INSIDE TUCSON BUSINESS
BY: Patrick McNamara
April 19, 2013
With a multi-million dollar investment in infrastructure complete, the Port of Tucson is setting out to sea on a new era.
Patrick McNamaraThe multi-modal shipping facility on the southeast side will start receiving and shipping international containers by the end of this month.
“This is a true inland port,” said Alan Levin, who along with his family owns the Port of Tucson, on the north side of Interstate 10 at Kolb Road.
The Port of Tucson expansion includes the addition of miles of track to facilitate the loading and unloading of trains pulling more than 100 freight cars.
“We’ve got 10 miles of track here,” Levin said.
Levin and son Mike said the advent of international shipping at the facility would not only benefit their company and the tenant companies at Port of Tucson warehouses, but would create more opportunities for the regional economy.
“What we have here is really a regional asset,” Mike Levin said.
With international shipping, containers can be unloaded at the port in Long Beach, Calif., put directly on train cars and unloaded for warehousing and distribution at the Port of Tucson.
“None of these containers will ever be on asphalt,” Alan Levin said, meaning that the goods being transported won’t have to move by truck before getting to Port of Tucson.
Because the Port of Tucson can now receive and ship international containers, the importance for the facility and the region as a logistics hub will grow, the Levins said.
“We have a vision for filling this up with companies that work in logistics,” Mike Levin said.
An additional way that the Levins hope to facilitate more international freightage business for their Port of Tucson and the region involves working with the Arizona Department of Transportation.
Port of Tucson is part of an active the Foreign Trade Zone that facilitates the export of produce grown in Mexico and other exports that get transported though the ports of entry in Nogales.
The Levins want the Arizona Department of Transportation (ADOT) to agree to allow heavier containers on highways when en route to a shipping facility such as the Port of Tucson.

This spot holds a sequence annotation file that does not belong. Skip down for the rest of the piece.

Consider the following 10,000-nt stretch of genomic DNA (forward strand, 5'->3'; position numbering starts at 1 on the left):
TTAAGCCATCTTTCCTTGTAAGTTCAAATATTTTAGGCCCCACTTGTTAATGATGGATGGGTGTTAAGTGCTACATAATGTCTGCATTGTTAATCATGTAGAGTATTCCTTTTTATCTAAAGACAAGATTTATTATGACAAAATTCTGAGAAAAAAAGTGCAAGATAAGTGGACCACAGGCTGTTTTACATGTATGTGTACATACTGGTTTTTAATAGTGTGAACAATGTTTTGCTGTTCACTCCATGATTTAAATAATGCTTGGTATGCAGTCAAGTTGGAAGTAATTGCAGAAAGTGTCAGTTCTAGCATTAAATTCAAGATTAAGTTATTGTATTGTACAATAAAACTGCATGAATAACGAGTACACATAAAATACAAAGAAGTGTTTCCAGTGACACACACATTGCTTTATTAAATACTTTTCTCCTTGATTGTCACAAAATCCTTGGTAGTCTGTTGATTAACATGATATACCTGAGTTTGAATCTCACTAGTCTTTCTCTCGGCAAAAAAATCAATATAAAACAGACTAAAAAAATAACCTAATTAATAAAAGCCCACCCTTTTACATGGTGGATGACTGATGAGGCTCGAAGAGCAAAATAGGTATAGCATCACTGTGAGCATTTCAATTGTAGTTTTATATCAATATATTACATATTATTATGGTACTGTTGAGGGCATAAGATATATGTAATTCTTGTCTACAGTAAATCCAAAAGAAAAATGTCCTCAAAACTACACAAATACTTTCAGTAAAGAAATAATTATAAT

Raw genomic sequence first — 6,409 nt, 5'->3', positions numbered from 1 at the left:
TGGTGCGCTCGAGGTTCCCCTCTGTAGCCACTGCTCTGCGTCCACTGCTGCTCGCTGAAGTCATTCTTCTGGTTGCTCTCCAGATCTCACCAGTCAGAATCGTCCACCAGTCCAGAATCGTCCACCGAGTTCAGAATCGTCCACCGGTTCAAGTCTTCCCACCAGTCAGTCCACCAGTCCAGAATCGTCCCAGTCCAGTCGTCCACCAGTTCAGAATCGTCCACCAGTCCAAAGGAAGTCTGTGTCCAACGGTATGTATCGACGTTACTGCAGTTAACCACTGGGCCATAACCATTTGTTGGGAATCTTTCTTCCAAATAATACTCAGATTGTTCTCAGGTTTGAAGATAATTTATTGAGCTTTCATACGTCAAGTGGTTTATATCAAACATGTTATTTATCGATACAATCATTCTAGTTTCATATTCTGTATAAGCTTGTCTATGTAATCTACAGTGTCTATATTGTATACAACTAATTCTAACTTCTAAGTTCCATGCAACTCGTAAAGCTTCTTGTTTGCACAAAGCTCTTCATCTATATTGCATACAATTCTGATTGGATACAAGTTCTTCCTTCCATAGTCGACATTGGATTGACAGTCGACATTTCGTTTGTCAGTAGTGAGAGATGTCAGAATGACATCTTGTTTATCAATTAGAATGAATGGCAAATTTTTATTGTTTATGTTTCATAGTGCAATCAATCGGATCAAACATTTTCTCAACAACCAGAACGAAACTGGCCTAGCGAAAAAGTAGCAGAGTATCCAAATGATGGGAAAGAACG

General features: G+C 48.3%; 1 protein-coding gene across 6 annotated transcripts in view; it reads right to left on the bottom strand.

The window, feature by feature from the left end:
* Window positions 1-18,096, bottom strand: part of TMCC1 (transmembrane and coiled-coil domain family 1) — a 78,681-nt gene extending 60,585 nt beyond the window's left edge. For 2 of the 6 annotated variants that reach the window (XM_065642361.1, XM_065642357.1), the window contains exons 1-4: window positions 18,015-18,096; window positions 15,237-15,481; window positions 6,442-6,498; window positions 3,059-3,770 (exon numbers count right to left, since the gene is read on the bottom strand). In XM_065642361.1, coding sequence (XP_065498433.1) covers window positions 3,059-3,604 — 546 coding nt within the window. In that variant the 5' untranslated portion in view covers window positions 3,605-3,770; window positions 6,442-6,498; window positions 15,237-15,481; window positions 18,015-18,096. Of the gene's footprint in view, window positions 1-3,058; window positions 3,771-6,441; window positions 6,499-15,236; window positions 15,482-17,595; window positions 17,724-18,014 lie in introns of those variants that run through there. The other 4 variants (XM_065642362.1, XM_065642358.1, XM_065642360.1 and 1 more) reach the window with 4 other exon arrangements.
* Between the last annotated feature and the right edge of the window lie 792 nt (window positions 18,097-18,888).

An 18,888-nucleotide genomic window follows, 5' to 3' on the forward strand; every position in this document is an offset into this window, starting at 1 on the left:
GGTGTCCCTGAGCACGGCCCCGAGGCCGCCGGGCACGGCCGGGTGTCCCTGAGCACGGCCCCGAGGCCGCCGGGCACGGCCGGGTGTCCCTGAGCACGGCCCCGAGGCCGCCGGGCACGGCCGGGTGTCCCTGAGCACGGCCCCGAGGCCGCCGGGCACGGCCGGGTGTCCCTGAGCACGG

Ship-bound containers can carry a heavier payload than domestic containers, said Stefan Baumann, director of business development for Port of Tucson.
“The potential is huge,” Baumann said.
An area that could benefit from that is the fresh produce industry in Nogales.
“We support the concept,” said Lance Jungmeyer, president of Nogales-based Fresh Produce Association of the Americas.
Jungmeyer said Mexican-grown kabocha squash are a popular grocery item in Japan. If an international-sized container of the squash was packed in Mexico it could feasibly be shipped for less cost through the Port of Tucson if the weight exception was implemented.
“Any effort that can reduce the cost would be significantly beneficial to the produce industry,” he said.
Under current conditions, produce might be packed in one size container in Mexico, repacked into another size to be trucked to a rail hub where it would be stacked on a railcar then repacked into another size container after reaching the shipyard in Long Beach.
All of that handling costs time and money.
“That’s one of the benefits I see,” Jungmeyer said, adding that distributors of other produce items also could gain from a streamlined distribution process.
Tucson Regional Economic Opportunities (TREO) is also on board.
“It means that there’s more capacity and connectivity so that more goods can move through the region,” said Laura Shaw, senior vice president of marketing and communications for TREO.
She said said TREO plans to work with the Port of Tucson on the proposal and facilitate talks with ADOT.
The Port of Tucson consists of 264 acres with more than 2 million square feet of warehouse and industrial space.
Currently, there are 13 tenants at the property.
In addition to the developed areas, the Levins own acreage north and east of the Port of Tucson. Those properties could be developed for more logistics-related companies, warehousing, industrial or manufacturing.
“It could be used for a variety of things,” Mike Levin said.
Alan Levin started purchasing property around the current Port in the 1990s. The Port of Tucson began operations in 2004.
(Changes to the original story were made in this version.)
Contact reporter Patrick McNamara at [email protected] or (520) 295-4259.